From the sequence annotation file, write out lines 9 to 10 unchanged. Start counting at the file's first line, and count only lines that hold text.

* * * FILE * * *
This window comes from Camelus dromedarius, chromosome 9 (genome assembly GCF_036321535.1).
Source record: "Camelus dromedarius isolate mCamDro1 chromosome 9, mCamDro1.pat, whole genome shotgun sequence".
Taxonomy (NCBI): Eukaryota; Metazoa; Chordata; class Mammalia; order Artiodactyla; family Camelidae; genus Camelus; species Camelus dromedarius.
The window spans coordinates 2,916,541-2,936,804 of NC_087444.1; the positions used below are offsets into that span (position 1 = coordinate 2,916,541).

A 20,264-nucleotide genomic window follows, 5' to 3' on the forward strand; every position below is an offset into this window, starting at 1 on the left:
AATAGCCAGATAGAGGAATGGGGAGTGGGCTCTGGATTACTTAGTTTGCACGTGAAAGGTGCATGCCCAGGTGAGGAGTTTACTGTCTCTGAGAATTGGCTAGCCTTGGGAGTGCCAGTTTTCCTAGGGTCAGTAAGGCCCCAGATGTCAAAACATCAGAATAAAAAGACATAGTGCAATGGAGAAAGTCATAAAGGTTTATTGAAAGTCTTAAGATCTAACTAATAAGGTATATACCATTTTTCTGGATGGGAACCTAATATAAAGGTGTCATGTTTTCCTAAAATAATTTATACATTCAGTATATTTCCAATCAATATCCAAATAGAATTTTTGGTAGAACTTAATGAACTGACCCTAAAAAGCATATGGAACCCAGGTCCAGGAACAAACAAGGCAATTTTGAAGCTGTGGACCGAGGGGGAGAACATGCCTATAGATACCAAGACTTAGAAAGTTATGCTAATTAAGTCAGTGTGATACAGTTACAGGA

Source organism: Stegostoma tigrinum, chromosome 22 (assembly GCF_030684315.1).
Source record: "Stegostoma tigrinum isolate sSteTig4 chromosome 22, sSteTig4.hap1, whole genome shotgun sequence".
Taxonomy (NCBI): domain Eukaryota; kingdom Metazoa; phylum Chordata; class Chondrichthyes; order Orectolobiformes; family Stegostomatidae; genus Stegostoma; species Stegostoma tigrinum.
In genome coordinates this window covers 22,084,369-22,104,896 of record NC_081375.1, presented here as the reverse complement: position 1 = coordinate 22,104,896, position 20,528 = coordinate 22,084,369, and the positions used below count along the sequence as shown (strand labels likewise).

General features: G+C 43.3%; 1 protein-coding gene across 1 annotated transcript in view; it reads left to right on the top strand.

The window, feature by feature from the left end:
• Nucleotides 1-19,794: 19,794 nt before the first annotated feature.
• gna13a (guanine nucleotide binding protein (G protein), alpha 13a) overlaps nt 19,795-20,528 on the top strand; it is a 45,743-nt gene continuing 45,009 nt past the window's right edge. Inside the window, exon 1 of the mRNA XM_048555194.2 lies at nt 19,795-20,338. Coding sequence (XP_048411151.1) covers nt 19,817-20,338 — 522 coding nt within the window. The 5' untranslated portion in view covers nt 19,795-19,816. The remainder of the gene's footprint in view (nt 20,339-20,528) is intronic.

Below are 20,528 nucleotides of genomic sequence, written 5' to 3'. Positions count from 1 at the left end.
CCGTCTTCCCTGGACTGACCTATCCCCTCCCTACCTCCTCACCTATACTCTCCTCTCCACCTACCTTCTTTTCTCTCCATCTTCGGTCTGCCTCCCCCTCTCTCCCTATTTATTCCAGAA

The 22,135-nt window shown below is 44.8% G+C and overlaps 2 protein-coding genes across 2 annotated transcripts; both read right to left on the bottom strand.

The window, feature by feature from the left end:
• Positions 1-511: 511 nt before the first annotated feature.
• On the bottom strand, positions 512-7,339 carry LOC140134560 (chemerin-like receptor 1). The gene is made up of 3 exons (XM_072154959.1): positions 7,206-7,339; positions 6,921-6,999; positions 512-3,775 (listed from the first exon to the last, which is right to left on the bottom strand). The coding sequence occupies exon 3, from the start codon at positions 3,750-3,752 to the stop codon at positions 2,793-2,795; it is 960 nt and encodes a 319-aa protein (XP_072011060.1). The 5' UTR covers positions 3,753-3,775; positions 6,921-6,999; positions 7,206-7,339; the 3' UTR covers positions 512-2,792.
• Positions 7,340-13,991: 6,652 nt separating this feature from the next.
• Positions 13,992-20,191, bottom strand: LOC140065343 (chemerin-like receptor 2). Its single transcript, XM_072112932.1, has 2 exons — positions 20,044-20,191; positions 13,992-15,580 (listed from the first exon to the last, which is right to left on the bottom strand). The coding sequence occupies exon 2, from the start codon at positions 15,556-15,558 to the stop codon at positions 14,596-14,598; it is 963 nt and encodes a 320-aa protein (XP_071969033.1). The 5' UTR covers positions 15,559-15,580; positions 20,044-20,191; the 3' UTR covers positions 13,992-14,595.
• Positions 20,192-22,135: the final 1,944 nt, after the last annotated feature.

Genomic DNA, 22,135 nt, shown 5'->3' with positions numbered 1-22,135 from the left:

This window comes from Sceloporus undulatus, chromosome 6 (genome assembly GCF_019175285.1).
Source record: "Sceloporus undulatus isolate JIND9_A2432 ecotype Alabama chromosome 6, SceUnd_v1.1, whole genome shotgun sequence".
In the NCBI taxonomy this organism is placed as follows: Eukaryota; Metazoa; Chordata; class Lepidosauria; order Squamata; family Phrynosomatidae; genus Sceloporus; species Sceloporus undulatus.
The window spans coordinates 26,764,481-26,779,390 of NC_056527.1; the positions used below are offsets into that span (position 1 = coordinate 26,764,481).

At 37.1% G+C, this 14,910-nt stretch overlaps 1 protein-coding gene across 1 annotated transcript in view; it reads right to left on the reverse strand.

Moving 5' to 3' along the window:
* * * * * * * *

Taxonomy (NCBI): domain Eukaryota; kingdom Metazoa; phylum Chordata; class Chondrichthyes; order Orectolobiformes; family Stegostomatidae; genus Stegostoma; species Stegostoma tigrinum.
In genome coordinates this window covers 22,084,369-22,104,896 of record NC_081375.1, presented here as the reverse complement: position 1 = coordinate 22,104,896, position 20,528 = coordinate 22,084,369, and the positions used below count along the sequence as shown (strand labels likewise).